Phase III – Phase III is also called a “maintenance phase,” with three sessions per week.  In this phase, staff works on maintaining patient fitness through an exercise prescription tailored for each patient.  Monitoring is provided once every three months and blood pressure checks are done each session.  Phase III candidates are individuals with previous heart disease, patients at risk of developing heart disease, and graduates of the Phase II cardiac rehabilitation program.


Ultrasound is a medical procedure based on the application of high frequency sound waves to image various body parts.  It is based on the principle of sound waves "bouncing off" of structures and then being detected to provide structural images. Most frequently associated with imaging during pregnancy, ultrasound is used to diagnose and guide therapeutic procedures.

An ultrasound, sometimes referred to as a Sonogram, is a procedure that utilizes sound-waves to provide a detailed look at the organs and soft tissue within the body. Typical procedures include abdomen, chest, OB/pelvic, breast, thyroid along with biopsy and drainage procedures. Ultrasound is safe and painless. The entire process takes approximately 45 minutes to one hour depending upon the type of sonogram that is needed. Information obtained will assist your physician in identifying problems and plan a course of treatment specific to your needs.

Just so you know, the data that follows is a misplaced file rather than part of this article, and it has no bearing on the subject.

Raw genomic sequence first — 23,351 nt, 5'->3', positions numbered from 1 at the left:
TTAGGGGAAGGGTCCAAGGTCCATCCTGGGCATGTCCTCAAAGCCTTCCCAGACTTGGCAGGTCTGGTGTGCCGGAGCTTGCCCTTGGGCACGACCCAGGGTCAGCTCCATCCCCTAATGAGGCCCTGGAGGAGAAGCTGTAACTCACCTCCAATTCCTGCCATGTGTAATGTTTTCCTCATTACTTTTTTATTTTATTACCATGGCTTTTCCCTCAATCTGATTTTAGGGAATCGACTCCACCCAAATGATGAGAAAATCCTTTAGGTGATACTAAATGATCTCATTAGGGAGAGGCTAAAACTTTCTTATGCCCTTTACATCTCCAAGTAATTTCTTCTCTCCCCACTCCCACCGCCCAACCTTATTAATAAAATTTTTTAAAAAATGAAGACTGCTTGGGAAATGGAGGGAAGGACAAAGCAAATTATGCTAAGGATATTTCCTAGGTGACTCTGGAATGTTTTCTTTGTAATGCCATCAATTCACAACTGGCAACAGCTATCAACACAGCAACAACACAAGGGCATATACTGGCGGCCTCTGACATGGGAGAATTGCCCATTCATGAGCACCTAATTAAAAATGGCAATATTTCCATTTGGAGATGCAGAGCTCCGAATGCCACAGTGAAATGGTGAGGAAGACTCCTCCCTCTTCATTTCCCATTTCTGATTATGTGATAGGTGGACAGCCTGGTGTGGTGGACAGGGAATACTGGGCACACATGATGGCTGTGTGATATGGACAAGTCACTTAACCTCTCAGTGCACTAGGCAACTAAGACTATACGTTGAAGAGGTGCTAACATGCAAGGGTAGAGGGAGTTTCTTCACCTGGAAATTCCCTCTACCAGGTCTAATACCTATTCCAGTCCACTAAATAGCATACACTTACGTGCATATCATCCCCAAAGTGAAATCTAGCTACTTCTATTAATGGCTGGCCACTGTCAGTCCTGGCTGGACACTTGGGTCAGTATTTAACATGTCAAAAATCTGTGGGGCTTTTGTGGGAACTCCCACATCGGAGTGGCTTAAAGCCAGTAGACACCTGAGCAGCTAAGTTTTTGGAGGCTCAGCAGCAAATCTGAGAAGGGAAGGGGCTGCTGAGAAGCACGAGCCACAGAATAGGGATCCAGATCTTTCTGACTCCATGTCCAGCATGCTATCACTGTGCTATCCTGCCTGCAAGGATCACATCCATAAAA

How to prepare and what to expect

For most sonograms, very little preparation is required. However, you may be requested to not eat or drink plenty of liquids depending upon the type of sonogram you are having. Instructions will be given to you at the time you are scheduled.

Once you are in the ultrasound room, you will be asked to lie down on a table.  Please make sure that you are comfortable, as you will be laying on the table for approximately 45 minutes to one hour. The area that is being scanned will then be uncovered and a warm gel will be applied. The gel acts as a couplant between you and the equipment and will allow the Sonographer to obtain an optimal study. During the procedure, a device called a transducer will be moved back and forth across the area of interest. You will be asked to hold very still and at times to hold your breath until the picture is complete. A series of images will be made of the area in question.

Treatment Comparison

Comparing surgery and radiation for prostate cancer

The following table compares outcomes following prostate cancer treatment -- specifically, surgery (radical prostatectomy), which is considered the gold standard treatment for localized prostate cancer -- and radiation (brachytherapy and external beam radiation). Data is provided on survival, cancer recurrence, incidence of rectal and bladder cancer, bowel function, urinary bother and long-term erectile function. In this table, radical prostatectomy includes all approaches to prostate surgery (open surgery through large incisions; conventional minimally invasive, or laparoscopic radical prostatectomy -- also called LRP -- as well as da Vinci Prostatectomy, or dVP). As you can see, surgery offers measurable advantages over radiation in terms of outcomes and survivability.

Chart 1: Outcome Comparison: Surgery vs. Radiotherapy
Radical Prostatectomy*
Survival duration compared to conservative disease management1
8.6 years
4.6 years
15-year prostate cancer survival rate2
Survival rate for high-grade cancer patients3
45% increase in overall survival rate vs. radiotherapy
Risk of cancer-specific death for
high-grade cancer patients4